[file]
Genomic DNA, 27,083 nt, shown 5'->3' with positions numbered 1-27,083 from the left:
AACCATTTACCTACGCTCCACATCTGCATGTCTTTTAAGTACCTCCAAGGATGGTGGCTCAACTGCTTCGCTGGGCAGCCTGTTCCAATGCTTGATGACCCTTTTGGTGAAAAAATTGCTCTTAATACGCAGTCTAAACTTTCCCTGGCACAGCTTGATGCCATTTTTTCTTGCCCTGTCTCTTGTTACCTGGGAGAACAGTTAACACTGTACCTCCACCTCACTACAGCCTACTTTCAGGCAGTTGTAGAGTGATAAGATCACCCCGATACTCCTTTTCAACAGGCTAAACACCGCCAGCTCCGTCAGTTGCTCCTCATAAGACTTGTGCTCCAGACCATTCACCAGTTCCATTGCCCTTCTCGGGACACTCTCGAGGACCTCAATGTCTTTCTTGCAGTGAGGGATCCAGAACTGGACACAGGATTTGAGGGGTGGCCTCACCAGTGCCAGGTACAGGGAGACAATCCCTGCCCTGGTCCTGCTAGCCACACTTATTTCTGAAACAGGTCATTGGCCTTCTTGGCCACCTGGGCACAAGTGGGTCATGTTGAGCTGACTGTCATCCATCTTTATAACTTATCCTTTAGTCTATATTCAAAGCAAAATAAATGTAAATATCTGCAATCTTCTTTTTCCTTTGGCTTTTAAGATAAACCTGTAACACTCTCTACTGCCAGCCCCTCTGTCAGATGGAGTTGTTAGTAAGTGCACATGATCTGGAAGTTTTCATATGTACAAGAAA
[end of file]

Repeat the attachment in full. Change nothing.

Genomic DNA, 27,083 nt, shown 5'->3' with positions numbered 1-27,083 from the left:
AACCATTTACCTACGCTCCACATCTGCATGTCTTTTAAGTACCTCCAAGGATGGTGGCTCAACTGCTTCGCTGGGCAGCCTGTTCCAATGCTTGATGACCCTTTTGGTGAAAAAATTGCTCTTAATACGCAGTCTAAACTTTCCCTGGCACAGCTTGATGCCATTTTTTCTTGCCCTGTCTCTTGTTACCTGGGAGAACAGTTAACACTGTACCTCCACCTCACTACAGCCTACTTTCAGGCAGTTGTAGAGTGATAAGATCACCCCGATACTCCTTTTCAACAGGCTAAACACCGCCAGCTCCGTCAGTTGCTCCTCATAAGACTTGTGCTCCAGACCATTCACCAGTTCCATTGCCCTTCTCGGGACACTCTCGAGGACCTCAATGTCTTTCTTGCAGTGAGGGATCCAGAACTGGACACAGGATTTGAGGGGTGGCCTCACCAGTGCCAGGTACAGGGAGACAATCCCTGCCCTGGTCCTGCTAGCCACACTTATTTCTGAAACAGGTCATTGGCCTTCTTGGCCACCTGGGCACAAGTGGGTCATGTTGAGCTGACTGTCATCCATCTTTATAACTTATCCTTTAGTCTATATTCAAAGCAAAATAAATGTAAATATCTGCAATCTTCTTTTTCCTTTGGCTTTTAAGATAAACCTGTAACACTCTCTACTGCCAGCCCCTCTGTCAGATGGAGTTGTTAGTAAGTGCACATGATCTGGAAGTTTTCATATGTACAAGAAA